It’s a variation on what I’ve heard Jack White say about his vision for the White Stripes, “We wanted to play the blues and convince the hipsters it was something else.” Of course, JSBX has never been even that thinly veiled. This is hot rod rock and if the hip crowd dig it, good for them. Freedom Tower finds the band mining that same stream. These are tight jams that seems just on the verge of falling completely apart. Over the course of time, the trio have pulled the reigns in slightly, focusing more on melody and a defined groove (“Bellevue Baby” even introduces us to…get ready for it…vocal effects). This isn’t to say the music is without edge. There are still plenty of hoots and hollers to keep pants tight for old school JSBX fans. What we have now is maybe a slightly more palatable formula for your soundtrack to the apocalypse. The only thing predictable about this album is the band’s unpredictability. The mission statement album opener “Funeral” says it all.

“Groove: the mathematical equation to formulate this new wave.”
-Jon Spencer, “Funeral”

Freedom Tower is being billed as an album about New York City. I don’t know that I necessarily buy it as such. There isn’t anything on this record that I would call definitively ‘New York’. At the very least, the songs will play just as well in Detroit, Raleigh, and Tucson as they will Manhattan. Instead, I feel that this record is more about the Explosion thinking about music and their own place in it. Spencer seems to be defining himself throughout the record and the introduction to “Tales of Old New York” edits interview snippets together that tackle the subject directly. As a result, the album is actually a lot more personal than the press releases will lead you to believe and it starts a discussion that has been two decades in the making. Namely, why aren’t we name dropping the Jon Spencer Blues Explosion during every conversation that slobbers on about the ‘most influential bands of their generation’?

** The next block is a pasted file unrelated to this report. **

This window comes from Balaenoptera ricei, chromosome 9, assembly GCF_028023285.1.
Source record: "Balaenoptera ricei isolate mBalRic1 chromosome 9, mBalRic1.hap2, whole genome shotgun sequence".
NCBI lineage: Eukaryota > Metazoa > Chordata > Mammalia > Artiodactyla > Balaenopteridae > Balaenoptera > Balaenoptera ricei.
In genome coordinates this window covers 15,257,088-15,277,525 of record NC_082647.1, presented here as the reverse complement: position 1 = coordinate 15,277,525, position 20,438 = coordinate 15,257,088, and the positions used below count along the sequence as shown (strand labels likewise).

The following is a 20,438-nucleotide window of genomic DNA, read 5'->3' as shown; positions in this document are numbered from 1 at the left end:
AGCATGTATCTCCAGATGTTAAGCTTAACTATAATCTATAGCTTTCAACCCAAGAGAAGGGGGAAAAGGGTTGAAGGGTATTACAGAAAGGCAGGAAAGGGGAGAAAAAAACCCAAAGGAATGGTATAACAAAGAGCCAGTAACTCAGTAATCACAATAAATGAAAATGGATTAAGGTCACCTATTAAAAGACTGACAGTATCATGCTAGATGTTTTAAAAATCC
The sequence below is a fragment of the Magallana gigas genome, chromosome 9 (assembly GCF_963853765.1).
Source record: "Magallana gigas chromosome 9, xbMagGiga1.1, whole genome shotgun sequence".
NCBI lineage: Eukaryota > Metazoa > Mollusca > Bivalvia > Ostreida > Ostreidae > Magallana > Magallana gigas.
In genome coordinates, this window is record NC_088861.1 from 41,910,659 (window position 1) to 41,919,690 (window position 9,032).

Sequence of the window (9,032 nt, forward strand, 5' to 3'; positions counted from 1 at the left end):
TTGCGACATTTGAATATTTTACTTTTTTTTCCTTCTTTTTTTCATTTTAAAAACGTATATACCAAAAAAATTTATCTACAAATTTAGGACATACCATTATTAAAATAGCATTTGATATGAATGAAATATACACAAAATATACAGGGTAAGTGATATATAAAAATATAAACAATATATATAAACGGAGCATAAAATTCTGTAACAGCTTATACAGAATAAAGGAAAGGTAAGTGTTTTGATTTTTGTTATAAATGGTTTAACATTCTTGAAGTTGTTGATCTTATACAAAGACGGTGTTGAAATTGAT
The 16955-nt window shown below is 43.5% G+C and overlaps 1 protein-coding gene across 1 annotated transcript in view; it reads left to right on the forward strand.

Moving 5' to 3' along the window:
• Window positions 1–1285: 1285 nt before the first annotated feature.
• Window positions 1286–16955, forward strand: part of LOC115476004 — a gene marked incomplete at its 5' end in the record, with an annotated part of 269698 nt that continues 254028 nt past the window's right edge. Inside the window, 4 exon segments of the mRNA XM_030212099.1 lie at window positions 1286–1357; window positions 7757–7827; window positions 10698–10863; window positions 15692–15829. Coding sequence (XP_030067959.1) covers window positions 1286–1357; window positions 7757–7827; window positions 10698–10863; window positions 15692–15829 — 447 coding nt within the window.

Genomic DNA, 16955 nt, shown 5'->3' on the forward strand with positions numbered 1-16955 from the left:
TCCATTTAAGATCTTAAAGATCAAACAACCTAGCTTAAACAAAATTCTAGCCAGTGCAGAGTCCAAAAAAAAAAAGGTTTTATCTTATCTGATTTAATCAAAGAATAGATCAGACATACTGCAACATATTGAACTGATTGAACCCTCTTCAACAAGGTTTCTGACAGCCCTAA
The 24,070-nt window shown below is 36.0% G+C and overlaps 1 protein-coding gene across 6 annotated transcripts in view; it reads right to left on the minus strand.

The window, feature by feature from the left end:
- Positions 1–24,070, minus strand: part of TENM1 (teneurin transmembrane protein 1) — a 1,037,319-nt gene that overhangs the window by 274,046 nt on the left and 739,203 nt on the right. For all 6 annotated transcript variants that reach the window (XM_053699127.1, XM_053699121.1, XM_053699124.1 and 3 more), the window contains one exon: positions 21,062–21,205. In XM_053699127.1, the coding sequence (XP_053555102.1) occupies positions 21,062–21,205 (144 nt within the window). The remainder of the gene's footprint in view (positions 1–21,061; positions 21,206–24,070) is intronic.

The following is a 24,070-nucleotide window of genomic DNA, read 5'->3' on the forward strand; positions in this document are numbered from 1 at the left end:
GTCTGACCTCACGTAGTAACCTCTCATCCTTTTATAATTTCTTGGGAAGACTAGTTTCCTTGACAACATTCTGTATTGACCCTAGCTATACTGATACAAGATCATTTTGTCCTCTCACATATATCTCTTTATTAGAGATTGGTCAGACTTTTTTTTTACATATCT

Past all of the modern day critical rewrites positioning groups like Pavement and Morphine as the gold standard of music, the Jon Spencer Blues Explosion has avoided that kind of whitewashing. What makes them important today is what made them important two decades ago. There is still an element of danger about their music; danger in its simplicity. Good music isn’t defined by some pre-conceived list of rules about creativity. Good music is really just having a good time to a beat. That’s all is has to be. Freedom Tower is a record you need to hear because it proves the golden rule of rock music. Just play your balls off and the ass will follow.